Understanding Legal Fees
Updated: Oct 30, 2020
By: Sarah Peel, Associate Lawyer
How do legal fees work?
There are a few different ways of paying legal fees. The most common methods of billing are hourly rate billing, flat fee billing, and contingency fee billing. The method of payment usually depends on the type of case you have. For example, most family law lawyers charge fees based on their hourly rate and require a retainer be paid in advance. A real estate transaction, however, might be conducted based on a flat fee. In personal injury cases, we typically use what is called a “Contingent Fee Agreement”.
Contingent Fee Agreements
When a lawyer says they "work on contingency" what they mean is that they will not charge you their hourly rate for fees. Instead, they carry the cost of your file to completion and only receive payment for their work when a settlement is obtained. Usually, this means the lawyer receives 25% of the settlement monies (after disbursements) and the remainder goes to you, the client. First off, it is helpful to explain the difference between fees and disbursements. Fees are what a lawyer charges for their time. Disbursements refer to things like postage, court filing fees, printing and photocopies. This means there is no upfront cost to you, the client, which ensures you can focus on your recovery rather than the financial impact of paying a lawyer.
So, what does this look like? Let's look at an example. Say your lawyer obtains a settlement of $110,000 and (for the sake of easy math) there are disbursements on your file totalling $10,000. $10,000 would go to paying those disbursements and the remaining $100,000 is used to calculate fees. The 25% would be $25,000 +HST = $28,750 paid to your lawyer and you would receive the difference of $110,000 - $10,000 (disbursements) - $28,750 (legal fees) = $72,250.
There is no upfront cost to you.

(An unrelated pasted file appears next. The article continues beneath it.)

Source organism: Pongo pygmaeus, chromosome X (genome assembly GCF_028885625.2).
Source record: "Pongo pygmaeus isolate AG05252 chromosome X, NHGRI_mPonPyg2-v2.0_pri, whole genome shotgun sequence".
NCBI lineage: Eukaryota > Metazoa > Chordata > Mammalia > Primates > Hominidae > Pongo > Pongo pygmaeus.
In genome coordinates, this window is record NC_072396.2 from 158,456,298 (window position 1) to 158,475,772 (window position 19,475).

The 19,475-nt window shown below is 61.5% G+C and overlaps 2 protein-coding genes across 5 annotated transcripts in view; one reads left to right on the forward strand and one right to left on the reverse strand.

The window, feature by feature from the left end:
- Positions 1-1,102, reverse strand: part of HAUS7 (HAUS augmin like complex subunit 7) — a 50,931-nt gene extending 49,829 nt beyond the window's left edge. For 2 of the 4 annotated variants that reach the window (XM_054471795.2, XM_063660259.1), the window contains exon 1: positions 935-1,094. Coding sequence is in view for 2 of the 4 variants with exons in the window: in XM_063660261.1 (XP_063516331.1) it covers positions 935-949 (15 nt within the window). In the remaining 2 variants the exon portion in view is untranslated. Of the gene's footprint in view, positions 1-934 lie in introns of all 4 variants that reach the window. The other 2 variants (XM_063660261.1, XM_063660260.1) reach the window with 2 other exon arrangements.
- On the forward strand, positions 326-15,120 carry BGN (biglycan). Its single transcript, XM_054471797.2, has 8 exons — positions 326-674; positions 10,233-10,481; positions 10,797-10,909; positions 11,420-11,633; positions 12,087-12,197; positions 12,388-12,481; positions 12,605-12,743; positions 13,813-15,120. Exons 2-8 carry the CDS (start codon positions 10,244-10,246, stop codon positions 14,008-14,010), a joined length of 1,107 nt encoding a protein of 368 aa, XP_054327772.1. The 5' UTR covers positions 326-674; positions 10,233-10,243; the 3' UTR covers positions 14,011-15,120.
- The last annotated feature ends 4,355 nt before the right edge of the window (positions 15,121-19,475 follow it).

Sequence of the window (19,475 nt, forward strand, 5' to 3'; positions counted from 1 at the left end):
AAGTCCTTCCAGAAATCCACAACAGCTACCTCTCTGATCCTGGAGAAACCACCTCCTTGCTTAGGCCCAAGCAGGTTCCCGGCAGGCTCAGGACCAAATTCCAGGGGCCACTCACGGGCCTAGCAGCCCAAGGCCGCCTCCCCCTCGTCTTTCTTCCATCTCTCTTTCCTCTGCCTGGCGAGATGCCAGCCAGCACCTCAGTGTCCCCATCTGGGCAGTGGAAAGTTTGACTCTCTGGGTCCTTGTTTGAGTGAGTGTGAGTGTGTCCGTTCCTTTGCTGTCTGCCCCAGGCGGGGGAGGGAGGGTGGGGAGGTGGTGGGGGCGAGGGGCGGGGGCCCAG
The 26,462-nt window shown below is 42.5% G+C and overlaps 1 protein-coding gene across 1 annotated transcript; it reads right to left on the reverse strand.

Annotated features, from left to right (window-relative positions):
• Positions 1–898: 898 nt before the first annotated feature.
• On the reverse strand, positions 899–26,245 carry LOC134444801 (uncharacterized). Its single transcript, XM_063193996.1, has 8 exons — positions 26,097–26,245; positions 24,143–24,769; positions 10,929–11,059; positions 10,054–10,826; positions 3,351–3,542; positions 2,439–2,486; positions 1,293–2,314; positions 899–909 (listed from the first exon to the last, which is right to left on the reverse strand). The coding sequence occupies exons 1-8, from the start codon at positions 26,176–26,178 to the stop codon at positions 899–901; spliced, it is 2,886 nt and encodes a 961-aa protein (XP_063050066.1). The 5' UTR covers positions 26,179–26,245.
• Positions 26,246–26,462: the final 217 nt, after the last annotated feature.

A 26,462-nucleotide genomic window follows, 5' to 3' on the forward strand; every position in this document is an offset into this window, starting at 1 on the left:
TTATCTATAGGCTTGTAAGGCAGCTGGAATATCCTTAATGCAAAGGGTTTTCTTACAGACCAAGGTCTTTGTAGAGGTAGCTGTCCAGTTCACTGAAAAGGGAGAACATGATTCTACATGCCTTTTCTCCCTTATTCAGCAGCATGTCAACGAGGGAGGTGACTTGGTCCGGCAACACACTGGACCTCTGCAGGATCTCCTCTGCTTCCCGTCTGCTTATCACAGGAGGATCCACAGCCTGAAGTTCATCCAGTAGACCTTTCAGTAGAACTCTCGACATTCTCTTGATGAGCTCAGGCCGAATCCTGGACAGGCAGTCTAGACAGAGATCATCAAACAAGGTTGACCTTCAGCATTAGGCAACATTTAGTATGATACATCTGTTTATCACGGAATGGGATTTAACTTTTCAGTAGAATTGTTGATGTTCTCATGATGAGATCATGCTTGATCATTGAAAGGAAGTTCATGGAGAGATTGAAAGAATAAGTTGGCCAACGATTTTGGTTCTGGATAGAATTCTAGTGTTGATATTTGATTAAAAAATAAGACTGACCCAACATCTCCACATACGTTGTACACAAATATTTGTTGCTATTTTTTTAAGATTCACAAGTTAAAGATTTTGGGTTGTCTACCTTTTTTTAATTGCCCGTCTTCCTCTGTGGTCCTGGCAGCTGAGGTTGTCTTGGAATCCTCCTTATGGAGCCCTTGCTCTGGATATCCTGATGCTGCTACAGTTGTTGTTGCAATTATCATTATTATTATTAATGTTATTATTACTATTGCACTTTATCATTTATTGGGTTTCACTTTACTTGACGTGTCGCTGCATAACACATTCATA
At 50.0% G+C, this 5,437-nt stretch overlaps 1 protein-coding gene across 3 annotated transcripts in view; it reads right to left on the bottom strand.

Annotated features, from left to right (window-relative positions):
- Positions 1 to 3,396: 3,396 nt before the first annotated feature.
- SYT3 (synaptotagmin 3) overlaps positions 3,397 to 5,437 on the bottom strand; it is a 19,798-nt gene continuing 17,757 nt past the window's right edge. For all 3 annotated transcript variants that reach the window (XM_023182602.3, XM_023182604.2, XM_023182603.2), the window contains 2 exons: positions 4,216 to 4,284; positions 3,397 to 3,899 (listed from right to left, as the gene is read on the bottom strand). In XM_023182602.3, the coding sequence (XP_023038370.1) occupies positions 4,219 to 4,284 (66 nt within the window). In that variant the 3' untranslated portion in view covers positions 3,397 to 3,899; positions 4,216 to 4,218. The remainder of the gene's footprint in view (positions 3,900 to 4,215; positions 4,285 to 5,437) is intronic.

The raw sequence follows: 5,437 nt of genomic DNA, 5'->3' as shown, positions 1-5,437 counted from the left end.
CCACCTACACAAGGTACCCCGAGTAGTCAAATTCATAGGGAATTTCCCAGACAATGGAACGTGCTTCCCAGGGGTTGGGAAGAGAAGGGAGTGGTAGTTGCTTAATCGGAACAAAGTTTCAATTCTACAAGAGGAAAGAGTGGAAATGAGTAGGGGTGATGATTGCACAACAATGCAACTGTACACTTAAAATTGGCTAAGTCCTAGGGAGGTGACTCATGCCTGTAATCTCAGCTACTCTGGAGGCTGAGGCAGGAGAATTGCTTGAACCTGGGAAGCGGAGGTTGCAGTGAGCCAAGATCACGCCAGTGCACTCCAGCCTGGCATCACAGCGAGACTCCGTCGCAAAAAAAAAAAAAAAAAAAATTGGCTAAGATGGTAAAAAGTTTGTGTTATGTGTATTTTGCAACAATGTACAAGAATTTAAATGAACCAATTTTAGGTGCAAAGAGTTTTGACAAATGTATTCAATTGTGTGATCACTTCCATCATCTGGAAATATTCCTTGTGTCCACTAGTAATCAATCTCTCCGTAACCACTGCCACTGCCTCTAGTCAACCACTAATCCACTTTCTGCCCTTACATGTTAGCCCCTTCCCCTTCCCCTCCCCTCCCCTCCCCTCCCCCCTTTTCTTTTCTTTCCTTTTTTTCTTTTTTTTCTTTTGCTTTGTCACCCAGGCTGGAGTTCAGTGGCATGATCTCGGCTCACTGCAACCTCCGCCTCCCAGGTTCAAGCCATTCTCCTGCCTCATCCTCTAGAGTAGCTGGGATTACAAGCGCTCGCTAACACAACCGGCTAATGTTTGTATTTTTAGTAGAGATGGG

If there is no settlement, there is no cost to you.
If a settlement is reached, the lawyer's fees are 25% of the settlement (after disbursements)
Hourly Billing / Retainer Agreements
A retainer is an amount paid in advance which ensures your lawyer can complete the steps necessary to initiate your case. For example, if you are looking to obtain a divorce, you most likely will be asked to provide a retainer up front. Depending on the complexity of your case, there can be a wide range in terms of retainer amount. Typically, you could expect a retainer to be between $1,500 and $5,000. Essentially, "working on retainer" means the client provides an amount as a retainer upfront and is then billed on an hourly basis, using the retainer up first.
Flat Fee Agreements
A Flat Fee Agreement is typical for things like wills, powers of attorney, and residential real estate transactions that are more easily quantified in advance. In these agreements the fee amount is set in advance (i.e. for a flat fee). For example, a will and power of attorney might be completed for a flat fee of $500 plus HST and disbursements. Using this method, the lawyer completes the work and then receives payment upon completion.
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